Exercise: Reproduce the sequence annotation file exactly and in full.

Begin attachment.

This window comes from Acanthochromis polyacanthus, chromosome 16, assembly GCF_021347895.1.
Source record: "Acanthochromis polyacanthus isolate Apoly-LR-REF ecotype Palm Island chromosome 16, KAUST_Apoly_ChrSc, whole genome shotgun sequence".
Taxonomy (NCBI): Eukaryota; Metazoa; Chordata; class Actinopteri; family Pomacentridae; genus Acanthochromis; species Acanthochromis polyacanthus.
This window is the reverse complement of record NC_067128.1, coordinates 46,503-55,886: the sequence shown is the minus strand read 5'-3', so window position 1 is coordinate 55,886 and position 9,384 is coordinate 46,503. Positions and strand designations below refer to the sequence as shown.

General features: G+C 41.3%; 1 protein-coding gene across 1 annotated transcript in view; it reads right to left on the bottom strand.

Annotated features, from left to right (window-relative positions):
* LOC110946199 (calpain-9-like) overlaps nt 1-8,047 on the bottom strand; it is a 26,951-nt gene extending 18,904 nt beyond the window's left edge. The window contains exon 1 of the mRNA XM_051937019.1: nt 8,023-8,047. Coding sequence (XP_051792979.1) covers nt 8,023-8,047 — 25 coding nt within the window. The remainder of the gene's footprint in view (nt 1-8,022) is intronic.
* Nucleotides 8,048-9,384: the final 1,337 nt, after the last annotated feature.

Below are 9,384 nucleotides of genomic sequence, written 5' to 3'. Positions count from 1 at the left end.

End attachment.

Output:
This window comes from Acanthochromis polyacanthus, chromosome 16, assembly GCF_021347895.1.
Source record: "Acanthochromis polyacanthus isolate Apoly-LR-REF ecotype Palm Island chromosome 16, KAUST_Apoly_ChrSc, whole genome shotgun sequence".
Taxonomy (NCBI): Eukaryota; Metazoa; Chordata; class Actinopteri; family Pomacentridae; genus Acanthochromis; species Acanthochromis polyacanthus.
This window is the reverse complement of record NC_067128.1, coordinates 46,503-55,886: the sequence shown is the minus strand read 5'-3', so window position 1 is coordinate 55,886 and position 9,384 is coordinate 46,503. Positions and strand designations below refer to the sequence as shown.

General features: G+C 41.3%; 1 protein-coding gene across 1 annotated transcript in view; it reads right to left on the bottom strand.

Annotated features, from left to right (window-relative positions):
* LOC110946199 (calpain-9-like) overlaps nt 1-8,047 on the bottom strand; it is a 26,951-nt gene extending 18,904 nt beyond the window's left edge. The window contains exon 1 of the mRNA XM_051937019.1: nt 8,023-8,047. Coding sequence (XP_051792979.1) covers nt 8,023-8,047 — 25 coding nt within the window. The remainder of the gene's footprint in view (nt 1-8,022) is intronic.
* Nucleotides 8,048-9,384: the final 1,337 nt, after the last annotated feature.

Below are 9,384 nucleotides of genomic sequence, written 5' to 3'. Positions count from 1 at the left end.